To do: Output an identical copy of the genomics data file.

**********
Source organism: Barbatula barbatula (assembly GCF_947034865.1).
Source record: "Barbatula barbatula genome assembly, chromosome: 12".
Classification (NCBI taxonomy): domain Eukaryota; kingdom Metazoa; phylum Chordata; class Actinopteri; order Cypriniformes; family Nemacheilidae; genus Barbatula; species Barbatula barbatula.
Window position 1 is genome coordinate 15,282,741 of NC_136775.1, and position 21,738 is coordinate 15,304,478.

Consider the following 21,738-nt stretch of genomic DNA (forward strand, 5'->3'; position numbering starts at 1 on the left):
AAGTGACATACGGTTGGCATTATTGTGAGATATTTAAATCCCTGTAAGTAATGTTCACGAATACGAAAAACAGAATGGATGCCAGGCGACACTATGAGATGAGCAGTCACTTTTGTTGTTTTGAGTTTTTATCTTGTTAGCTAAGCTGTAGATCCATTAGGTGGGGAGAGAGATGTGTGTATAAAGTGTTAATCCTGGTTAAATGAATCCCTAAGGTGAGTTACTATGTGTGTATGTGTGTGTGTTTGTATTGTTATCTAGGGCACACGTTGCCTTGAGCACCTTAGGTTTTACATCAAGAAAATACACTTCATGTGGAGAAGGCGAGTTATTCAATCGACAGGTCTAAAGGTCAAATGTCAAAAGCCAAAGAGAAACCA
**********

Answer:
Source organism: Barbatula barbatula (assembly GCF_947034865.1).
Source record: "Barbatula barbatula genome assembly, chromosome: 12".
Classification (NCBI taxonomy): domain Eukaryota; kingdom Metazoa; phylum Chordata; class Actinopteri; order Cypriniformes; family Nemacheilidae; genus Barbatula; species Barbatula barbatula.
Window position 1 is genome coordinate 15,282,741 of NC_136775.1, and position 21,738 is coordinate 15,304,478.

Consider the following 21,738-nt stretch of genomic DNA (forward strand, 5'->3'; position numbering starts at 1 on the left):
AAGTGACATACGGTTGGCATTATTGTGAGATATTTAAATCCCTGTAAGTAATGTTCACGAATACGAAAAACAGAATGGATGCCAGGCGACACTATGAGATGAGCAGTCACTTTTGTTGTTTTGAGTTTTTATCTTGTTAGCTAAGCTGTAGATCCATTAGGTGGGGAGAGAGATGTGTGTATAAAGTGTTAATCCTGGTTAAATGAATCCCTAAGGTGAGTTACTATGTGTGTATGTGTGTGTGTTTGTATTGTTATCTAGGGCACACGTTGCCTTGAGCACCTTAGGTTTTACATCAAGAAAATACACTTCATGTGGAGAAGGCGAGTTATTCAATCGACAGGTCTAAAGGTCAAATGTCAAAAGCCAAAGAGAAACCA